Women Compare Their Conduct to That of "Miserable Specimens"
Special to The New York Times
EAST ORANGE, N. J., April 19---High praise was given to-day to John Jacob Astor, Maj. Butt, Vice President Thayer of the Pennsylvania Railroad, Howard Case of the Vacuum Oil Company, Clarence Moore, George D. Widener, and other men who stood aside for the women in the wreck of the Titanic, by Mrs. John C. Hogeboom, her sister, Miss Kornelia T. Andrews, and their niece, Miss Gretchen F. Longley of Hudson, N. Y. They are recuperating from their experiences at the home of another sister, Mrs. Arthur H. Flack, at 458 Central Avenue, East Orange.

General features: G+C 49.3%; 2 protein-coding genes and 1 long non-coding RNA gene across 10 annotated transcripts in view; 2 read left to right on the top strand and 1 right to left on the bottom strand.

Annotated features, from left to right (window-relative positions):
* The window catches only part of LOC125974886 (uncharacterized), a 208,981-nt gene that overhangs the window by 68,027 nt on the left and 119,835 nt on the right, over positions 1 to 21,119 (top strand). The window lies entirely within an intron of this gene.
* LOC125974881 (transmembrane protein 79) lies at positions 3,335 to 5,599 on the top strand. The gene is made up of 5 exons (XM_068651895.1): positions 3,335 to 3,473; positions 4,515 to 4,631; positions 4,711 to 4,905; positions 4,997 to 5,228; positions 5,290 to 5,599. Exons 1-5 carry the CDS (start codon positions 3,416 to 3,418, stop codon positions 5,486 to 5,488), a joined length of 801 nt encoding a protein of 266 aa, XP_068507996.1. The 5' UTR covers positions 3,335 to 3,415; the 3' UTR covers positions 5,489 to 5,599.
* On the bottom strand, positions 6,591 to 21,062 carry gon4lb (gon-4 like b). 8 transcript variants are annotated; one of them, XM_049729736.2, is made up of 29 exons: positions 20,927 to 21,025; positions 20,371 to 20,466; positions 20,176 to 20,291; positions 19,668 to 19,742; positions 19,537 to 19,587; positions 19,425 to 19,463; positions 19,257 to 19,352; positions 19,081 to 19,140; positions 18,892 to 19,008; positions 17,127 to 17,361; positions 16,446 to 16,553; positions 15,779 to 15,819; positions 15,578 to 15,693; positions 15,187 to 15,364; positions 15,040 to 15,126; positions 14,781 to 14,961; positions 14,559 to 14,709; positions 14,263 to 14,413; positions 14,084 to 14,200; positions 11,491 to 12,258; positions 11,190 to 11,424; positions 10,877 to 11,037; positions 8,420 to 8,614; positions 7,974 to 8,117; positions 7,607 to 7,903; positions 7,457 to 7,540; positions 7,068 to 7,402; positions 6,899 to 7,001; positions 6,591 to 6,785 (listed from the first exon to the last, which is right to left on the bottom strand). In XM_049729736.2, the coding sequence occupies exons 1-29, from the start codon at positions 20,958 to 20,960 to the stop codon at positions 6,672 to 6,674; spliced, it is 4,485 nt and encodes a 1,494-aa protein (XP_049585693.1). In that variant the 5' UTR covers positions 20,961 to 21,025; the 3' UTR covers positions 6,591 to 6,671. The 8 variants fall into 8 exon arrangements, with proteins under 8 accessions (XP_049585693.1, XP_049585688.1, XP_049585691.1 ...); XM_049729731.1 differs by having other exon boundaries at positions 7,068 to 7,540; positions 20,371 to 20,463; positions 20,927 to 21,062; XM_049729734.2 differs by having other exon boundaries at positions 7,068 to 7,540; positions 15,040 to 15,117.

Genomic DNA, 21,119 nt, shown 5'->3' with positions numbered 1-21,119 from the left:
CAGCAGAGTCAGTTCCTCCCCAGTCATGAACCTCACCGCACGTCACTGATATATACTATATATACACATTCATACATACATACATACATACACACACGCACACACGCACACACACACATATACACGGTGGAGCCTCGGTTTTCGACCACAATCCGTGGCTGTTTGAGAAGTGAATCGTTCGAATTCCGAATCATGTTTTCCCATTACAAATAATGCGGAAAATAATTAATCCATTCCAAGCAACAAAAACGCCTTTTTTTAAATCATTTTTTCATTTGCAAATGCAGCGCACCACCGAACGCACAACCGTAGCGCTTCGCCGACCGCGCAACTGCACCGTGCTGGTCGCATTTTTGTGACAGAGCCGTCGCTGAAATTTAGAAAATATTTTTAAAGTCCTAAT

Miss Andrews told to-day how they waited for the fourth lifeboat, because there was not room for the three together in the first three boats. When they got out on the water they found that their men companions, who had said they could row, had done so only for the purpose of saving themselves. Miss Longley had to take an oar with the one able-bodied seaman in the boat.
In a boat alongside of them a sailor lighted a cigarette. He flung the match carelessly among the women, who screamed their protests.
"Ah, we're all going to the devil, anyway," replied the sailor," and we might as well be cremated now as then."
"The discipline on the Titanic, in a way, was good," said Mrs. Hogeboom. "No one hurried and no one crowded. We waited for the fourth boat and were slowly lowered seventy-five feet to the water. The men made no effort to get into the boat. As we pulled away we saw them all standing in an unbroken line on the deck.["]